My advice to Democrats:  Don't expect Boehner to commit political suicide lightly.  Be prepared to offer at least some concession in return.  And my advice to corporate interests and lobbyists:  Watch Lincoln.  See all the legal bribes they offered, in the form of cushy federal jobs.  The President doesn't have such jobs to offer anymore.  You do.  Offer Boehner and any other defectors sacrificing their political careers for the good of their country some nice, cushy jobs in industry and lobbying as a reward.  Tea Party Republicans will decry such a deal as corrupt, and they will be right.  But given the alternative, it is well worth doing.

1 comment:

  1. There are at least a few other options. If there are actually enough Republicans willing to vote for a debt ceiling hike, it could be passed in the Senate and brought to the floor against the Speaker's wishes- or at least without his active cooperation- by a discharge petition. That is potentially tougher on the rogue Republicans who sign the petition and vote for the bill, but at least it keeps Boehner's hands clean.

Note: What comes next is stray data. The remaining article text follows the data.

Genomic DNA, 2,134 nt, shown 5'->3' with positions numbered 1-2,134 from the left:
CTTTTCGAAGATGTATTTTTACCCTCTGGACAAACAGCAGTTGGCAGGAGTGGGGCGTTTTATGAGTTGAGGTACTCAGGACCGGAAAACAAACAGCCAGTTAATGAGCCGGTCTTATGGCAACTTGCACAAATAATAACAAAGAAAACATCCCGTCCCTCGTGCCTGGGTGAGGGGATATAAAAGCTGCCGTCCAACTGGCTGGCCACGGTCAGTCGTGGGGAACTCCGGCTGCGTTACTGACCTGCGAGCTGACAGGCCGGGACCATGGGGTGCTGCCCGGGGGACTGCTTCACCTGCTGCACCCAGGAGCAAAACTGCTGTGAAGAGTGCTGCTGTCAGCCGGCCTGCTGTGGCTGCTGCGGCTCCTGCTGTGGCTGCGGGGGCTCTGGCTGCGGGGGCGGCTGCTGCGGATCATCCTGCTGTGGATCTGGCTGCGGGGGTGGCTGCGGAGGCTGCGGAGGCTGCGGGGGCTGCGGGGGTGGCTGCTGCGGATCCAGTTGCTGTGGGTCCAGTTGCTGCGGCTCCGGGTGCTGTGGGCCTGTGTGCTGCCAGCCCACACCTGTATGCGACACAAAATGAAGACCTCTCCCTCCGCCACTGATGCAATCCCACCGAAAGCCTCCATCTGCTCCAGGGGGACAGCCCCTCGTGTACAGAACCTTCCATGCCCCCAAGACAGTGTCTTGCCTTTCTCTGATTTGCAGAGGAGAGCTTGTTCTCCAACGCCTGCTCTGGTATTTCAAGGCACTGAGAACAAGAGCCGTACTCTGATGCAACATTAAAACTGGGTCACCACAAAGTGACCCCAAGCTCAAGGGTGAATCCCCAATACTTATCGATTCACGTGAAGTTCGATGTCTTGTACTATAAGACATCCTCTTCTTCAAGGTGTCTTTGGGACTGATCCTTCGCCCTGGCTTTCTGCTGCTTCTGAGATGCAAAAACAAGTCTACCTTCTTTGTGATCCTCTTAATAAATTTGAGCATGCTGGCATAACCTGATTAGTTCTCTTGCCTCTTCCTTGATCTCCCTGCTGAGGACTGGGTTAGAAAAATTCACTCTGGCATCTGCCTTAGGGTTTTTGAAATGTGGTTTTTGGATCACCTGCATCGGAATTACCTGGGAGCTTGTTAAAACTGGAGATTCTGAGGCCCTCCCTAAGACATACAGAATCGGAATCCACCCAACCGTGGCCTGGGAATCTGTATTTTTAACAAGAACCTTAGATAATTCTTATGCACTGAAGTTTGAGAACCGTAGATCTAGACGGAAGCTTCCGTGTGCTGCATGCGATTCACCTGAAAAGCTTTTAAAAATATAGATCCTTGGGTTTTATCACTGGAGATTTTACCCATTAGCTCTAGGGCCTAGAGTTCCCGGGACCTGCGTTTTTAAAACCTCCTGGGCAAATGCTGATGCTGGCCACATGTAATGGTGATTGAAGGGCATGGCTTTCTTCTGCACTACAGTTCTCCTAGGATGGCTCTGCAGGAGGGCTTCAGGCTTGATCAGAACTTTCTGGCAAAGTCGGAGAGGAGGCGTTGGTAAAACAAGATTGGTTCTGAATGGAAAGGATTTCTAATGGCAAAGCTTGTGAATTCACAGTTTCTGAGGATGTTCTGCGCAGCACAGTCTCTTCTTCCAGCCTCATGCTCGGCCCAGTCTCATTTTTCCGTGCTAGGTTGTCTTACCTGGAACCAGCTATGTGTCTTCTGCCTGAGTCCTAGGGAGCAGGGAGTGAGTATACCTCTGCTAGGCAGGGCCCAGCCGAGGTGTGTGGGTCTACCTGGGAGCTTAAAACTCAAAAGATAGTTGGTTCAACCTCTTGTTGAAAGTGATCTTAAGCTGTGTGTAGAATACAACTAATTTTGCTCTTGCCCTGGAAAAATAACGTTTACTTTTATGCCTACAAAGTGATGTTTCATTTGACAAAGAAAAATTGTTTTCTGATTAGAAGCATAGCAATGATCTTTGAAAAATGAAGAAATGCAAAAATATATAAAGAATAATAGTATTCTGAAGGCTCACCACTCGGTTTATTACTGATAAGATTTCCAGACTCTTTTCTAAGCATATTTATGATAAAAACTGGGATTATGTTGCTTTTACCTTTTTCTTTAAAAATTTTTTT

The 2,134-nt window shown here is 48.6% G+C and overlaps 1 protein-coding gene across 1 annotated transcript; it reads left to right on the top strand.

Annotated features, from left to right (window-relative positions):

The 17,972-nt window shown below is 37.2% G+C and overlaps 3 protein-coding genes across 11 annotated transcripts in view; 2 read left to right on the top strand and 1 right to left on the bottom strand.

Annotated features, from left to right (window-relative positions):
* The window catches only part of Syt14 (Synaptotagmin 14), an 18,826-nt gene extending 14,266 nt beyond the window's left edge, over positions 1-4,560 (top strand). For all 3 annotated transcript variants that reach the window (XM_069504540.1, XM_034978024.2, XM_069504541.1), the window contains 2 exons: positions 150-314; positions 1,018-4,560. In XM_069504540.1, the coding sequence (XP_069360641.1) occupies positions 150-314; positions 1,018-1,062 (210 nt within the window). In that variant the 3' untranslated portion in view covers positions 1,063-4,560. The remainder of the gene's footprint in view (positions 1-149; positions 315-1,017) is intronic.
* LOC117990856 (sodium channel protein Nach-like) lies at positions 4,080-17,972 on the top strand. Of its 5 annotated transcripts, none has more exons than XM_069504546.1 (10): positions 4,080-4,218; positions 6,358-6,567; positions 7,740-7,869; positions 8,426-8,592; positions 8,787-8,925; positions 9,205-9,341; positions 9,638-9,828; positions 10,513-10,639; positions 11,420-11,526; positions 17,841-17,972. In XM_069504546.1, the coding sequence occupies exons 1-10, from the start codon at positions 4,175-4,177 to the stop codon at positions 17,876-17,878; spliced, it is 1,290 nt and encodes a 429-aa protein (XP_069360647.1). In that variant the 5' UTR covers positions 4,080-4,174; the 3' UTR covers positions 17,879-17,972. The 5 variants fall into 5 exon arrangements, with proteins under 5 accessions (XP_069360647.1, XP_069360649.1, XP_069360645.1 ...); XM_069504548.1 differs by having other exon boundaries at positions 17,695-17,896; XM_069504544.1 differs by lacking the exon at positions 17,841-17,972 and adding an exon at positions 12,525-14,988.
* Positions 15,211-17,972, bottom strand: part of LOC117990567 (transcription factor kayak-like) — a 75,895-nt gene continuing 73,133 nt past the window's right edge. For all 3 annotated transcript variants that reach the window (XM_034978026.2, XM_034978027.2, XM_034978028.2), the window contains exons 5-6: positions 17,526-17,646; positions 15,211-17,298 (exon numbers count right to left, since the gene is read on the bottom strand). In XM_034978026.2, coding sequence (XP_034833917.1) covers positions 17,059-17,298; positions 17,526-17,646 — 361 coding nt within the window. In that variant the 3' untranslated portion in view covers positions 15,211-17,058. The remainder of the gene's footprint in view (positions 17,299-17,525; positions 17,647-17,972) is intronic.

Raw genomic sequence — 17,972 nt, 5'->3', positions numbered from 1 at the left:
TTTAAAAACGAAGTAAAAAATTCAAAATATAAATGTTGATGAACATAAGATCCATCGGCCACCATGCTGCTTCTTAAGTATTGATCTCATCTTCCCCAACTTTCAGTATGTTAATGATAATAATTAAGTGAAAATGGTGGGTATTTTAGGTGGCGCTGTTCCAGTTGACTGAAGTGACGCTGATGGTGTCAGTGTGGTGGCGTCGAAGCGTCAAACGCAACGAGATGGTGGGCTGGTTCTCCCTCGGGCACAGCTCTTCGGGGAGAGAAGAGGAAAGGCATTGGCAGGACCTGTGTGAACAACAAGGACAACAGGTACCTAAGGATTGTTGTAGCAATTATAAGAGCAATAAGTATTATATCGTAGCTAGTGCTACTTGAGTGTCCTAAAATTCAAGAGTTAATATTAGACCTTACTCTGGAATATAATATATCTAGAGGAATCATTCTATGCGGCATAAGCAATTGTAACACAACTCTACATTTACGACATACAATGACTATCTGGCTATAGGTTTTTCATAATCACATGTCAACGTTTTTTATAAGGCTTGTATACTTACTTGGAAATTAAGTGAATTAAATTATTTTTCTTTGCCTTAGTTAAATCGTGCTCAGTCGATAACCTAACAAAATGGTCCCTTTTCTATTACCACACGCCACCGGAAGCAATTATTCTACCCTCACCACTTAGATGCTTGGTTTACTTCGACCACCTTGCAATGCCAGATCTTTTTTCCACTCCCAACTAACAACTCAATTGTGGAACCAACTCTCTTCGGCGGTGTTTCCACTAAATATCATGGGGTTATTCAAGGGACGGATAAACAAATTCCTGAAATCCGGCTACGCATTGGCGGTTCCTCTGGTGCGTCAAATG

Another possibility would be some kind of alliance between the Democrats and some number of moderate Republicans to either keep Boehner as Speaker or at least oppose whatever crazy candidate the Tea Party puts forward to oppose him. This one is far less likely, because it would open a formal fracture within the Republican caucus and possibly within the party as a whole. The threat might be enough to prevent the Tea Partiers from making somebody really repulsive Speaker; whomever they nominate has to be more attractive to moderate Republicans than Nancy Pelosi, which isn't saying much but might actually be saying something.